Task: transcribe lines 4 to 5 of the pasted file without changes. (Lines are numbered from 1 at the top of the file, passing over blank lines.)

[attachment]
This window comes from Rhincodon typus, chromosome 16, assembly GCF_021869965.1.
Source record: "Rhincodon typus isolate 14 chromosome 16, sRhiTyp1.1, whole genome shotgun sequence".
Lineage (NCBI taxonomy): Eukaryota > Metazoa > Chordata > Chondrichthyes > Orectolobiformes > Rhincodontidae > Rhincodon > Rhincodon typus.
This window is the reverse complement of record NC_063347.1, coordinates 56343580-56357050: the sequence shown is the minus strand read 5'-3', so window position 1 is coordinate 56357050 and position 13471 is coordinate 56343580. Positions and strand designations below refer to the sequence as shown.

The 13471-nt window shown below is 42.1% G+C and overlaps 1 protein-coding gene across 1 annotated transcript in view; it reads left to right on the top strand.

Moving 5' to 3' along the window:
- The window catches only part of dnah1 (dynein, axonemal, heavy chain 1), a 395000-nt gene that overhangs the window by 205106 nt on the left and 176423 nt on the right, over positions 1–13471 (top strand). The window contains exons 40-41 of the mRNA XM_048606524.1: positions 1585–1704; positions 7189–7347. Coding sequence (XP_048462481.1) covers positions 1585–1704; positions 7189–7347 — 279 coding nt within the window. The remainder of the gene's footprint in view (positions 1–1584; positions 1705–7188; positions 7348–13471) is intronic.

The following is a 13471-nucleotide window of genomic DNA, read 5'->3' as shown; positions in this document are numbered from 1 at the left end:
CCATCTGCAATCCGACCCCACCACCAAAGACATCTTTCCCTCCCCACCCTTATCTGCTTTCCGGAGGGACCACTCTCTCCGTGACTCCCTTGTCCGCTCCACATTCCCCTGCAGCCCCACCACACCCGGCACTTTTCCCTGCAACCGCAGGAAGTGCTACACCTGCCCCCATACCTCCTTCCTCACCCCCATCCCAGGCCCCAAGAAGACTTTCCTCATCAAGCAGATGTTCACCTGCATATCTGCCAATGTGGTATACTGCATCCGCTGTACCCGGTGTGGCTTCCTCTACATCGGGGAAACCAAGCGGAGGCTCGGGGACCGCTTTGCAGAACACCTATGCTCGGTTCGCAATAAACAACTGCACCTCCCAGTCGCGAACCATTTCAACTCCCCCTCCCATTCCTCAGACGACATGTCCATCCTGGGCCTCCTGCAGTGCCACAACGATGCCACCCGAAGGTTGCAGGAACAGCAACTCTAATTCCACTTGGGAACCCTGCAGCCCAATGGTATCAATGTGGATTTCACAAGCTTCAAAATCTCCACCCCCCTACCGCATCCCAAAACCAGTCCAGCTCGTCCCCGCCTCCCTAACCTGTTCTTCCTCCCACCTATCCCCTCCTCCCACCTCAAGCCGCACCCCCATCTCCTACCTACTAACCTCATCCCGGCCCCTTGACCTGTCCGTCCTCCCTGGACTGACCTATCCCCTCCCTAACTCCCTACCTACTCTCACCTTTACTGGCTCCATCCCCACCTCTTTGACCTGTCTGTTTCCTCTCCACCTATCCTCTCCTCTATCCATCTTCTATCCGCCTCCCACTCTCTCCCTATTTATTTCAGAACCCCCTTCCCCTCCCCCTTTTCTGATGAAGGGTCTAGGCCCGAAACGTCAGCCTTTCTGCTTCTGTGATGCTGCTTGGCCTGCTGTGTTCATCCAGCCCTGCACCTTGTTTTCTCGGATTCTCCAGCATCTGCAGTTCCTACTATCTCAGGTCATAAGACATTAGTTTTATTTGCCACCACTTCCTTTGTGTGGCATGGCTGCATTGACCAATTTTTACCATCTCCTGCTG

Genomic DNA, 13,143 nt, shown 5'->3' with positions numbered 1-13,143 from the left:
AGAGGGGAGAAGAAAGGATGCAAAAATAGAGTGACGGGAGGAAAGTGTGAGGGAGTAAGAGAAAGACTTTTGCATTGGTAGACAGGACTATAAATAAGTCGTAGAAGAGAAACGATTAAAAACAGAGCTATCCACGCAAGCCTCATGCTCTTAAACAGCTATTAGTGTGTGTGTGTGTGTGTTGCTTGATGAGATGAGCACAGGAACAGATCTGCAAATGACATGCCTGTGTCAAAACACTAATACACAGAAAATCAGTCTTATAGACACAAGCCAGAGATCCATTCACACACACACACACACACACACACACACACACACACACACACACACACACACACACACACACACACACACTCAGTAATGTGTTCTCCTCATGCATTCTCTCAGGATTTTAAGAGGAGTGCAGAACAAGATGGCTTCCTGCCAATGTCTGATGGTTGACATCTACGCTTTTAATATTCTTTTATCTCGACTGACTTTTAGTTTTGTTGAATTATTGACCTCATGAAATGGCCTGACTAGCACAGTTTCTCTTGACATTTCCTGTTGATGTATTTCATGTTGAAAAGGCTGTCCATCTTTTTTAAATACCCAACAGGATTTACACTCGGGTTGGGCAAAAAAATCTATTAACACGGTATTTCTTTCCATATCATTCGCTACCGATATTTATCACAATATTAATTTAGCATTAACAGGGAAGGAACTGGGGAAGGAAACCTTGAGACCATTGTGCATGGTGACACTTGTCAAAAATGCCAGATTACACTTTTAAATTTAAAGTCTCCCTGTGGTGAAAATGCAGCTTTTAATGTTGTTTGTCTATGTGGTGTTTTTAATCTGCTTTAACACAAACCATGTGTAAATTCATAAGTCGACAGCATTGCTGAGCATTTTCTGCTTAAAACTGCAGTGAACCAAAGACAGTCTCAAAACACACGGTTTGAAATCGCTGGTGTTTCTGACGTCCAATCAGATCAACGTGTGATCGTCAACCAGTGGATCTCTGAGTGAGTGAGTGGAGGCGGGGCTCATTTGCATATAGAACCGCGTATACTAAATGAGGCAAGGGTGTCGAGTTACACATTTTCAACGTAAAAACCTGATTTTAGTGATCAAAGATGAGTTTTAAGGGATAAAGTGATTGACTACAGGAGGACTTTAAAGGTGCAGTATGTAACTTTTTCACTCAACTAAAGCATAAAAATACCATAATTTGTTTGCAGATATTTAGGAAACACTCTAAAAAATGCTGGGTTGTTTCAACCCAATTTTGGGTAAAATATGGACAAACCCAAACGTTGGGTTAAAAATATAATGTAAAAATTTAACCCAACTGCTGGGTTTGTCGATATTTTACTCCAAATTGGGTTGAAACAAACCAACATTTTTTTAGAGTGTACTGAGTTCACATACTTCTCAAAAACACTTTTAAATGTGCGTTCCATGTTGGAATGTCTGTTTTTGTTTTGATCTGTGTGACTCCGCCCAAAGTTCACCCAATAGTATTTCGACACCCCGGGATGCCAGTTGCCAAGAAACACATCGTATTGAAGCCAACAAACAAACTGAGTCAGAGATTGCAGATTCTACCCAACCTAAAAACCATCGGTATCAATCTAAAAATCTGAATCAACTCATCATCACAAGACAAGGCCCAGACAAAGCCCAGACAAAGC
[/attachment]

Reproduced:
This window is the reverse complement of record NC_063347.1, coordinates 56343580-56357050: the sequence shown is the minus strand read 5'-3', so window position 1 is coordinate 56357050 and position 13471 is coordinate 56343580. Positions and strand designations below refer to the sequence as shown.

The 13471-nt window shown below is 42.1% G+C and overlaps 1 protein-coding gene across 1 annotated transcript in view; it reads left to right on the top strand.